Coast columnist and ITV’s Love Your Garden presenter Frances Tophill advises on the best bulbs and perennials to fill your garden with early spring colour

March is a time when we really get our first taste of spring in the garden. For me, and for many other gardeners, spring means bulbs. By March, this vibrant, colourful assault will be in full swing. The March of the bulbs perhaps?

For those of us who garden by the sea, the bulb is our best friend: planted in the autumn, flowering in the earliest part of the year, full of colour and often full of scent. Many people can leave bulbs (with the exception of tulips) for decades in the ground, with an ever-strengthening display year after year. Sadly, a coastal position renders that difficult. Often the salty conditions make bulbs really fight for life and this battle will weaken them as the years go on. No need to despair though, bulbs offer maximum colour for minimum cost, meaning you can add to the display every year.

So let’s get down to practicalities: what are the best bulbs for early spring? Well they may not be the most fashionable, but the hyacinth has to be, if not the King of the bulbs, certainly a member of the high court. The vivid blues, deep purples, candy pinks and primrose yellows are not only stunning but also provide a sweet scent, designed to draw in those brave, early bees.

If a hyacinth is a courtier, then the princess is the delicate Ipheion. This beautiful, little bulb thrives by the sea and has naturalised on the coasts of Britain despite hailing from South America. It has stellate (star-like) flowers in bright whites and pale blues.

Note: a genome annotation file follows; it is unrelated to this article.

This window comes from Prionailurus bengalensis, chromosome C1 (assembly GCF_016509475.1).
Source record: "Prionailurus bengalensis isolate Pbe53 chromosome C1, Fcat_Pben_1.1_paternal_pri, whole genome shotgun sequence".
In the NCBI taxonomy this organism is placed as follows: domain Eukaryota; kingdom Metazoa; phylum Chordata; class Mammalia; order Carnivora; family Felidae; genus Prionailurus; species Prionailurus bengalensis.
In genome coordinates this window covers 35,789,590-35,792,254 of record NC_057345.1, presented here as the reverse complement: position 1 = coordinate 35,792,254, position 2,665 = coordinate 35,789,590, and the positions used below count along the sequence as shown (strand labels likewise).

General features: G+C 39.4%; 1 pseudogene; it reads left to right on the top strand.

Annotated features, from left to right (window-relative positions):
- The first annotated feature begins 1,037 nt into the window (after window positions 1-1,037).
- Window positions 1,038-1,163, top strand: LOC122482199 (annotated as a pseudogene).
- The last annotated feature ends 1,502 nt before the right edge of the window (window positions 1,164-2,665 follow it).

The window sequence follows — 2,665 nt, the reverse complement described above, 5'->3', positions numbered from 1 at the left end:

Of course the King of the March bulbs, or the general that leads this offensive, has to be the daffodil. Every year it brightens our verges with flanks of bright yellow. But there’s more to this old favourite. White narcissi for instance, are delicate and headily scented and the Pheasant’s-eye range too, offers something a little different. And what better plant to grow for the ideal mother’s day bouquet?

It’s not all about bulbs though; I can get carried away. Let’s not forget those evergreen perennials that throw up the earliest flowers. The Euphorbias and the Bergenias for example give brilliant, almost fluorescent early colour. I say, let them come. Bring on the flowers and bring on the colours.

Keep up to date with Frances' monthly coastal gardening column in the magazine or browse more nature stories here.

Growing up on the Kent coast, Frances has the sea in her blood. A presenter on ITV’s Love Your Garden, she studied horticulture at the Royal Botanic Garden in Edinburgh and is the author of First-Time Gardener (Kyle Books). She now lives on the South Devon coast and works on her own plot and community projects.